Review: Sleuth [1972] - dir. Joseph L. Mankiewicz

Rarely has a movie with only three characters been so enthralling as SLEUTH, guided by the expert direction of Joseph L. Mankiewicz. Mystery writer and games man Andrew Wyke (Laurence Olivier) has found the next target for his mind games: Milo Tindal (Michael Caine), a nice young British hairdresser who is having an affair with Andrew's neglected wife, hoping to eventually marry her. Professing to want to release his wife to him, Andrew lures Milo to his country house to play a very nasty trick--but Andrew's trick comes back to haunt him.

Featuring a revelation viewers will have to fight to hold back when recommending this mystery to friends, SLEUTH will greatly appeal to drawing-room murder fans, who will find the movie thrilling with its unexpected twists and turns. Both the unscrupulous and unmerciful Andrew and Milo, sweet but up to Andrew's challenge, shine in each other's company, shrugging off each wicked verbal barb before zinging back another. Both Caine and Olivier are brilliant in their roles; the former was nominated for an Oscar for Best Actor. SLEUTH is based on the play by British playwright Anthony Shaffer.

This is the first in a short season of Michael Caine reviews, my aim is to hopefully bring a whole new audience back to the realisation that Caine is a true icon, and hopefully expunge the 'cash cow' nature of such travesties as Bewitched, Shadow Run and On Deadly Ground.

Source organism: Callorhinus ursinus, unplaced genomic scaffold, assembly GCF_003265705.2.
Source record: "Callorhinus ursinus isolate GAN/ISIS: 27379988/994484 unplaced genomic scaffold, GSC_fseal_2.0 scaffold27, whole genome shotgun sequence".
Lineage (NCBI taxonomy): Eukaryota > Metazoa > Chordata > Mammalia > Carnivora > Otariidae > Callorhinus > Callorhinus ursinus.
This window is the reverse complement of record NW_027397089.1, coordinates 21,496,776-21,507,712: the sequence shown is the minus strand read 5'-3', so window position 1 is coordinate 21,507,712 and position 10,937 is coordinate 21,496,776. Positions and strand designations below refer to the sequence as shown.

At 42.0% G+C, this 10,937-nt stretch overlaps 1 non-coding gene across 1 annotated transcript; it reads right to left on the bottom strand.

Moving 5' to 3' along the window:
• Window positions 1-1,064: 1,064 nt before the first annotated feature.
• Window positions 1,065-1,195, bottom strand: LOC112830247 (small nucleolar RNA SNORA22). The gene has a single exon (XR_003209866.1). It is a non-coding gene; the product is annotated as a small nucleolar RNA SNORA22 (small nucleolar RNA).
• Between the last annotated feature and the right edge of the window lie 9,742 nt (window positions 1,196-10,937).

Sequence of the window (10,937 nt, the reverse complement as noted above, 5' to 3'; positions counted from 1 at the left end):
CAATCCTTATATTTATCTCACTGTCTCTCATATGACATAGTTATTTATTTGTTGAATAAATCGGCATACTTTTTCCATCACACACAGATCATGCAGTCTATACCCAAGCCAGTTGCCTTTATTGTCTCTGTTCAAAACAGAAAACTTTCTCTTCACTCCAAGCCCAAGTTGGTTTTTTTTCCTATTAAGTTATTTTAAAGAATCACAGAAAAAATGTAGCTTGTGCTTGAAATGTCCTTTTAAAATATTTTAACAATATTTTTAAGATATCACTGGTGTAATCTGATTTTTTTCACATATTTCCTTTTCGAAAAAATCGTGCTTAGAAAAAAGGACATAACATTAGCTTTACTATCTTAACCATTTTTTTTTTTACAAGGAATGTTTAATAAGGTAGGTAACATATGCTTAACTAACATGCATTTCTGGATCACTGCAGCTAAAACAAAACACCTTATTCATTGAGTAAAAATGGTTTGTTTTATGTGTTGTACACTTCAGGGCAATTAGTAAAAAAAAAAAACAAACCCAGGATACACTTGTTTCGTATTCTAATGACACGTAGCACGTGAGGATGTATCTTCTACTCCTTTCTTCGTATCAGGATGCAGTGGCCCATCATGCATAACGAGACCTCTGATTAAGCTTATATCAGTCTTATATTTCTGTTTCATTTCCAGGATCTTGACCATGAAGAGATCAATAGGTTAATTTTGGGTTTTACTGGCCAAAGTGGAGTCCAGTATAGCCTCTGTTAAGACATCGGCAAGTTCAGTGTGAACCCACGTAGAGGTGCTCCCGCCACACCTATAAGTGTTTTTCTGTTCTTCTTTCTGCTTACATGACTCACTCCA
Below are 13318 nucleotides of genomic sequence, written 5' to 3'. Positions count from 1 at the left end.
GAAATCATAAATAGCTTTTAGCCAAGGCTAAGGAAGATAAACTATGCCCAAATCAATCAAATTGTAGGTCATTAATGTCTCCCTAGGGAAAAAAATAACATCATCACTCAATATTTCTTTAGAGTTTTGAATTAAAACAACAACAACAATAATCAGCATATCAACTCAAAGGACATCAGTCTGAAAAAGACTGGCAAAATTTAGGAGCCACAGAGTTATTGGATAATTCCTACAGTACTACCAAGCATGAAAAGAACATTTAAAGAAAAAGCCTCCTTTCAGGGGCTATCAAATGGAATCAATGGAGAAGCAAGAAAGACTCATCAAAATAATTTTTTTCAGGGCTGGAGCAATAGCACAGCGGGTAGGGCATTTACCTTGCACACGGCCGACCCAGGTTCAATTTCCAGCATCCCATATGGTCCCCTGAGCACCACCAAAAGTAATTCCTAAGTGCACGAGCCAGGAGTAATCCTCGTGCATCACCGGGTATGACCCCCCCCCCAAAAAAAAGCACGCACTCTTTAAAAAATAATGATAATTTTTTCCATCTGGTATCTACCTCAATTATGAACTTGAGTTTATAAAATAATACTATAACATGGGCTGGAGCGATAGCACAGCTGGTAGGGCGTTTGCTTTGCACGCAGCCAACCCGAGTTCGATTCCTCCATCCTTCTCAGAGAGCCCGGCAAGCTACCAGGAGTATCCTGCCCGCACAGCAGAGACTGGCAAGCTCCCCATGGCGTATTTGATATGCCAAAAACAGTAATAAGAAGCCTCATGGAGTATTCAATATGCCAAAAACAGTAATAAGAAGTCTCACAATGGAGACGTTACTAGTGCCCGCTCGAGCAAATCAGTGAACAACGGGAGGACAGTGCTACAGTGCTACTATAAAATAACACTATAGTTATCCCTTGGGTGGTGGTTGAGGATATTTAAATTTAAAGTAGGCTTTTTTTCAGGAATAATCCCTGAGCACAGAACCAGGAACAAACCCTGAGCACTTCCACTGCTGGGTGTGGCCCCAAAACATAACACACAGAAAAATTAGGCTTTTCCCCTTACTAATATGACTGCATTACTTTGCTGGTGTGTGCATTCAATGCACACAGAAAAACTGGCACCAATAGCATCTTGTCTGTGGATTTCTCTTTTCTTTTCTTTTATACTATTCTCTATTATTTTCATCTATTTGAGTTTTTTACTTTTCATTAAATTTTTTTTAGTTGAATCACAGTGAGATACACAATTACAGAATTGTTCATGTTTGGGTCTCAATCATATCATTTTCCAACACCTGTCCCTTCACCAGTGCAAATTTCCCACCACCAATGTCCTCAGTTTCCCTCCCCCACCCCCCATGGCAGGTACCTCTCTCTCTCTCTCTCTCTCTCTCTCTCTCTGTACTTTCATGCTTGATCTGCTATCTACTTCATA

So let's start at an ideal introduction not only do we get a vintage 'poor boy done good' performance from Caine but we also get to experience a truly perfect over the top showstopper from one of the masters, Laurence Olivier. Thanks to Shaffer's brilliant adaption of his own stage play and Mankiewicz's steady directorial hand this film harkens back to those single set masterpieces of the past such as Whatever Happened to Baby Jane? and Hitchcock's Rope. The intricate and at times convoluted plot with its multiple twists and turns that beautifully mirror Olivier's character's murder/mystery hero, the incredibly subtle use of dialogue to build authentic and engaging characters is both compelling and incredibly watchable. But by far it is the performances by both Olivier and Caine that turn the film into the single best cinematic example of its genre.

How Caine ever lost the Best Actor Oscar to Marlon Brando for The Godfather still amazes me to this day... oh well no accounting for taste (or the Cosa Nostra) I guess...


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